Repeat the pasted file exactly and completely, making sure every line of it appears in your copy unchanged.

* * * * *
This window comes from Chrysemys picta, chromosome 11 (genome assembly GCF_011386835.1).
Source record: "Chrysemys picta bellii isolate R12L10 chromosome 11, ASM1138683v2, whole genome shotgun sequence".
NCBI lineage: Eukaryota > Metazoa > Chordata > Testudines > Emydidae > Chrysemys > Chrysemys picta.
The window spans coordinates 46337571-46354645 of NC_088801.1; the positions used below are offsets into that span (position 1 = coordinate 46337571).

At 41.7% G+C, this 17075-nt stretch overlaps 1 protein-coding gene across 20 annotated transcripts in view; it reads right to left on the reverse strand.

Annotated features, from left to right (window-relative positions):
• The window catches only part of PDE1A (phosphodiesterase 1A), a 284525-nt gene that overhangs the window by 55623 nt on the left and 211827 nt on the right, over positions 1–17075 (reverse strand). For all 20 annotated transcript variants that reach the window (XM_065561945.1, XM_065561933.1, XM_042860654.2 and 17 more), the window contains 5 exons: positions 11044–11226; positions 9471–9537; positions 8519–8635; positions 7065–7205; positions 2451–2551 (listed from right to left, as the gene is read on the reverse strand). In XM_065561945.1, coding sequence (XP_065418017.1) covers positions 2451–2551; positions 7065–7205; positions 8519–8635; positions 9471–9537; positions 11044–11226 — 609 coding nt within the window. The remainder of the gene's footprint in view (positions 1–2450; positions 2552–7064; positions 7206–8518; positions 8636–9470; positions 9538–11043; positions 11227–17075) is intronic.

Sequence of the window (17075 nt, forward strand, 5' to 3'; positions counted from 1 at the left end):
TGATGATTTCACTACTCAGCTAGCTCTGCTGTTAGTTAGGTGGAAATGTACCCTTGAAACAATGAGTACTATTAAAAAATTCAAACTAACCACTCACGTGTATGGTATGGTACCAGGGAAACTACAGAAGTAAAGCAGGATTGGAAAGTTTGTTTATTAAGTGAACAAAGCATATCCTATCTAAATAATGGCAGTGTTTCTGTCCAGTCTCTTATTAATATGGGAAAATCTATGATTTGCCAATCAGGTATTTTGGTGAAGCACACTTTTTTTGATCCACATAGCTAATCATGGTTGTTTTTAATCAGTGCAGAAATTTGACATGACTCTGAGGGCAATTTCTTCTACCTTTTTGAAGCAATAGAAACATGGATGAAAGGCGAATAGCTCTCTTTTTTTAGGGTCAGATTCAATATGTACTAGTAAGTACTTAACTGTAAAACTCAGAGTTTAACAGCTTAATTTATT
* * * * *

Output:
This window comes from Chrysemys picta, chromosome 11 (genome assembly GCF_011386835.1).
Source record: "Chrysemys picta bellii isolate R12L10 chromosome 11, ASM1138683v2, whole genome shotgun sequence".
NCBI lineage: Eukaryota > Metazoa > Chordata > Testudines > Emydidae > Chrysemys > Chrysemys picta.
The window spans coordinates 46337571-46354645 of NC_088801.1; the positions used below are offsets into that span (position 1 = coordinate 46337571).

At 41.7% G+C, this 17075-nt stretch overlaps 1 protein-coding gene across 20 annotated transcripts in view; it reads right to left on the reverse strand.

Annotated features, from left to right (window-relative positions):
• The window catches only part of PDE1A (phosphodiesterase 1A), a 284525-nt gene that overhangs the window by 55623 nt on the left and 211827 nt on the right, over positions 1–17075 (reverse strand). For all 20 annotated transcript variants that reach the window (XM_065561945.1, XM_065561933.1, XM_042860654.2 and 17 more), the window contains 5 exons: positions 11044–11226; positions 9471–9537; positions 8519–8635; positions 7065–7205; positions 2451–2551 (listed from right to left, as the gene is read on the reverse strand). In XM_065561945.1, coding sequence (XP_065418017.1) covers positions 2451–2551; positions 7065–7205; positions 8519–8635; positions 9471–9537; positions 11044–11226 — 609 coding nt within the window. The remainder of the gene's footprint in view (positions 1–2450; positions 2552–7064; positions 7206–8518; positions 8636–9470; positions 9538–11043; positions 11227–17075) is intronic.

Sequence of the window (17075 nt, forward strand, 5' to 3'; positions counted from 1 at the left end):
TGATGATTTCACTACTCAGCTAGCTCTGCTGTTAGTTAGGTGGAAATGTACCCTTGAAACAATGAGTACTATTAAAAAATTCAAACTAACCACTCACGTGTATGGTATGGTACCAGGGAAACTACAGAAGTAAAGCAGGATTGGAAAGTTTGTTTATTAAGTGAACAAAGCATATCCTATCTAAATAATGGCAGTGTTTCTGTCCAGTCTCTTATTAATATGGGAAAATCTATGATTTGCCAATCAGGTATTTTGGTGAAGCACACTTTTTTTGATCCACATAGCTAATCATGGTTGTTTTTAATCAGTGCAGAAATTTGACATGACTCTGAGGGCAATTTCTTCTACCTTTTTGAAGCAATAGAAACATGGATGAAAGGCGAATAGCTCTCTTTTTTTAGGGTCAGATTCAATATGTACTAGTAAGTACTTAACTGTAAAACTCAGAGTTTAACAGCTTAATTTATT